As Lei Zhang, a successful business leader and Yale alumnus, said, “The humanities are fundamental to reason. Isolating data and technology from the humanities is like trying to swim without water; you can have all the moves of Michael Phelps, but you still won’t end up getting anywhere.”
The humanities provide the context—the possibility of real understanding—for all that the future promises.
Despite the promise of technology to connect people, too often we remain isolated in our own narrow circles. Joining the humanities with new digital tools can help us reach across divides—through time and space—and allow more people to explore our rich cultural resources.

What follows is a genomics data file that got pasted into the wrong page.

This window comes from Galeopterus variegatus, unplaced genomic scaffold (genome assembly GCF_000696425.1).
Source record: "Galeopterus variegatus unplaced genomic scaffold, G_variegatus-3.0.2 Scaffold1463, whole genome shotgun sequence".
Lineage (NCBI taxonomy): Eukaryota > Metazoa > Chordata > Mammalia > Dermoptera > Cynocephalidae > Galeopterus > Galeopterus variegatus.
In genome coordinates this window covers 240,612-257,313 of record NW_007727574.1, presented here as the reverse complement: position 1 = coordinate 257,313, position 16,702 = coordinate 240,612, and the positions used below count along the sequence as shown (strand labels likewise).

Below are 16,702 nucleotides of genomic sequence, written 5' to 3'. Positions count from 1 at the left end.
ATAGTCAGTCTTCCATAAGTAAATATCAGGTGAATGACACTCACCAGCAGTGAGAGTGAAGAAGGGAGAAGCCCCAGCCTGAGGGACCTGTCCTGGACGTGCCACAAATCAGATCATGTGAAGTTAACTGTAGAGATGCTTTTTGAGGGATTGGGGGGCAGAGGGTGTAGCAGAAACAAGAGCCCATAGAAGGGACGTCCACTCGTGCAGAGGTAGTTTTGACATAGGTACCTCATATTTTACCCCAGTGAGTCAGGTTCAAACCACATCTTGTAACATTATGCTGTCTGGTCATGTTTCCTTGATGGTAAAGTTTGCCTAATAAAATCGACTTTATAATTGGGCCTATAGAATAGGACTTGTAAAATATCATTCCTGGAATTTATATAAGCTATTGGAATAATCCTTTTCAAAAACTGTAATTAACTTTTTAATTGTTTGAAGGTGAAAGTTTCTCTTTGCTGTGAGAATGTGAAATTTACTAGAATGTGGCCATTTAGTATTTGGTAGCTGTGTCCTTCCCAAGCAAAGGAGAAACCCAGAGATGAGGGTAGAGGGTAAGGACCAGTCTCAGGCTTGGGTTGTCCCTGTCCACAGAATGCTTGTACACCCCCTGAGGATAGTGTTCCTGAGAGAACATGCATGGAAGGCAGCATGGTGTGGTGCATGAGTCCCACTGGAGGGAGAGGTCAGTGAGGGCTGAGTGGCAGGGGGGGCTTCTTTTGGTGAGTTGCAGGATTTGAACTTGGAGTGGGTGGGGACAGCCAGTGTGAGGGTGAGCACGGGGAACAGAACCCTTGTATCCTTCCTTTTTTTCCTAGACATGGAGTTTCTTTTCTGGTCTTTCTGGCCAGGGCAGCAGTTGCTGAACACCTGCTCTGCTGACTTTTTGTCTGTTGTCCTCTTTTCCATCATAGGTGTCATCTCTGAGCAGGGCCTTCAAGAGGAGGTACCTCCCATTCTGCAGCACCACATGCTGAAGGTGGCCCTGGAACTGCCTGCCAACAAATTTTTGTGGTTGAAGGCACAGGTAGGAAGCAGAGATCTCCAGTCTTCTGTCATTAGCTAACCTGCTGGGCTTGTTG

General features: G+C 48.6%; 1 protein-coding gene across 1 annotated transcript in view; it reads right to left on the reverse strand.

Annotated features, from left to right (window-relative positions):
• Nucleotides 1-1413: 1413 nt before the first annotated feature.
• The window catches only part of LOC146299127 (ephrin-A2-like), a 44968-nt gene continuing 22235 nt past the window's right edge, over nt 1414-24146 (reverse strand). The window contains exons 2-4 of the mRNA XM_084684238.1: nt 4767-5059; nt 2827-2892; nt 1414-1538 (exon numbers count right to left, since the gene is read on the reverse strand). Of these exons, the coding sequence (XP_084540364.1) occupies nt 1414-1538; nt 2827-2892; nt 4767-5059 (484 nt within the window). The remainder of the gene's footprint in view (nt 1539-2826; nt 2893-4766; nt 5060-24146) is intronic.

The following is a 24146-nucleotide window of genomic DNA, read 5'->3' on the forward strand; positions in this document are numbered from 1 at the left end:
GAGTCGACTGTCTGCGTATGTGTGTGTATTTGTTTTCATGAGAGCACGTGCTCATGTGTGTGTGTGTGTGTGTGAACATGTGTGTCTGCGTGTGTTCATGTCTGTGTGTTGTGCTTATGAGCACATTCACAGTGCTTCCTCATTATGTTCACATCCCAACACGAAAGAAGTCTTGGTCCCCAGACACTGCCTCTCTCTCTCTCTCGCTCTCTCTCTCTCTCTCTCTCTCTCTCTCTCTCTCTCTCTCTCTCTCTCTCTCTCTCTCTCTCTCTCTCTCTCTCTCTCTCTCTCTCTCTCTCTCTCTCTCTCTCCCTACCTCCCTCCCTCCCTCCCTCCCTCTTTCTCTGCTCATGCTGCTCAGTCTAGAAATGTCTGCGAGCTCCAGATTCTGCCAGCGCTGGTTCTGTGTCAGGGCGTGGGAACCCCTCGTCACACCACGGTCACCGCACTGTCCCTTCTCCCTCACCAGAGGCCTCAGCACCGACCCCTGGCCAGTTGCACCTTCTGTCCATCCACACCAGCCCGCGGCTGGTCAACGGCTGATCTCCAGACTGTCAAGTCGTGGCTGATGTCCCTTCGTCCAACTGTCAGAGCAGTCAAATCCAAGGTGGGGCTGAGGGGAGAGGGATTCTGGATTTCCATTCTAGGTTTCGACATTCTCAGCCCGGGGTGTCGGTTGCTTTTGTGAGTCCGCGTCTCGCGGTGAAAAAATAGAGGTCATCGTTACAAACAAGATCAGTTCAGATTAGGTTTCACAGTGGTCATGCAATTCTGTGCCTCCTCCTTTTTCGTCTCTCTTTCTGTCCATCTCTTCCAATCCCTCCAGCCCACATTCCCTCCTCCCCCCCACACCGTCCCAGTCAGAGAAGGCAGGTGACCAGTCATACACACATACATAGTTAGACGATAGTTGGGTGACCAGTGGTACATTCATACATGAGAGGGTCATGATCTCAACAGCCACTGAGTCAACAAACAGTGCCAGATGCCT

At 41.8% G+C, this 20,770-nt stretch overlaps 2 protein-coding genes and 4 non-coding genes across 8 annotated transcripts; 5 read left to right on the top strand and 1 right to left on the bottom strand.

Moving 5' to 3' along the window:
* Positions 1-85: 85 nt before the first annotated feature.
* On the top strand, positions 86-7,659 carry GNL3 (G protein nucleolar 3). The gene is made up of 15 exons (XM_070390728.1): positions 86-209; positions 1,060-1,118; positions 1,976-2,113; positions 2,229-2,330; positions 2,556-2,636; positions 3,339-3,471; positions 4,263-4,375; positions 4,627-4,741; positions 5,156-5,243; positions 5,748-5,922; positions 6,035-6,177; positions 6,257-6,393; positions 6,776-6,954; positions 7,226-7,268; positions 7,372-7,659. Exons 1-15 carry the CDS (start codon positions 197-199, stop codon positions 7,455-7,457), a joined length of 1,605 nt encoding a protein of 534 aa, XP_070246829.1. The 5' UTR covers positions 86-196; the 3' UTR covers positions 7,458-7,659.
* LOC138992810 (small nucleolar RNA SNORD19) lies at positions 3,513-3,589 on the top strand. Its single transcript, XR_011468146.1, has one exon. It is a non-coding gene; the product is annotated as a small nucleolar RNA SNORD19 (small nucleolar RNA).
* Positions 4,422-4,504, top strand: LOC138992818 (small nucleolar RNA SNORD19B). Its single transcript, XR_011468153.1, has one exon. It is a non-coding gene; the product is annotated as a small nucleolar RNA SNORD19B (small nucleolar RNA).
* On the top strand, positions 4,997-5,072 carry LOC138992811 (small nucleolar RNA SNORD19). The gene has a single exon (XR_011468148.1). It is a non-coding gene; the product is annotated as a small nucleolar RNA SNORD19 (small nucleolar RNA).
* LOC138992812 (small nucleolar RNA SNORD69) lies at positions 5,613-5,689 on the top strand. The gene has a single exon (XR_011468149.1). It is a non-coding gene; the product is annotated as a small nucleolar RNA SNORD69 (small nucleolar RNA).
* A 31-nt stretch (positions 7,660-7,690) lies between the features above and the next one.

We have been here before. In 1939, as war raged in Europe and Asia, Yale President Charles Seymour worried that the liberal arts would be neglected. Although the public did not think they were “useful,” Seymour was convinced the humanities were indispensable. “Without them,” he wrote movingly, “the heritage of the human experience is impoverished.”
Excerpts from an article by Peter Salovey, President of Yale University, World Economic Forum.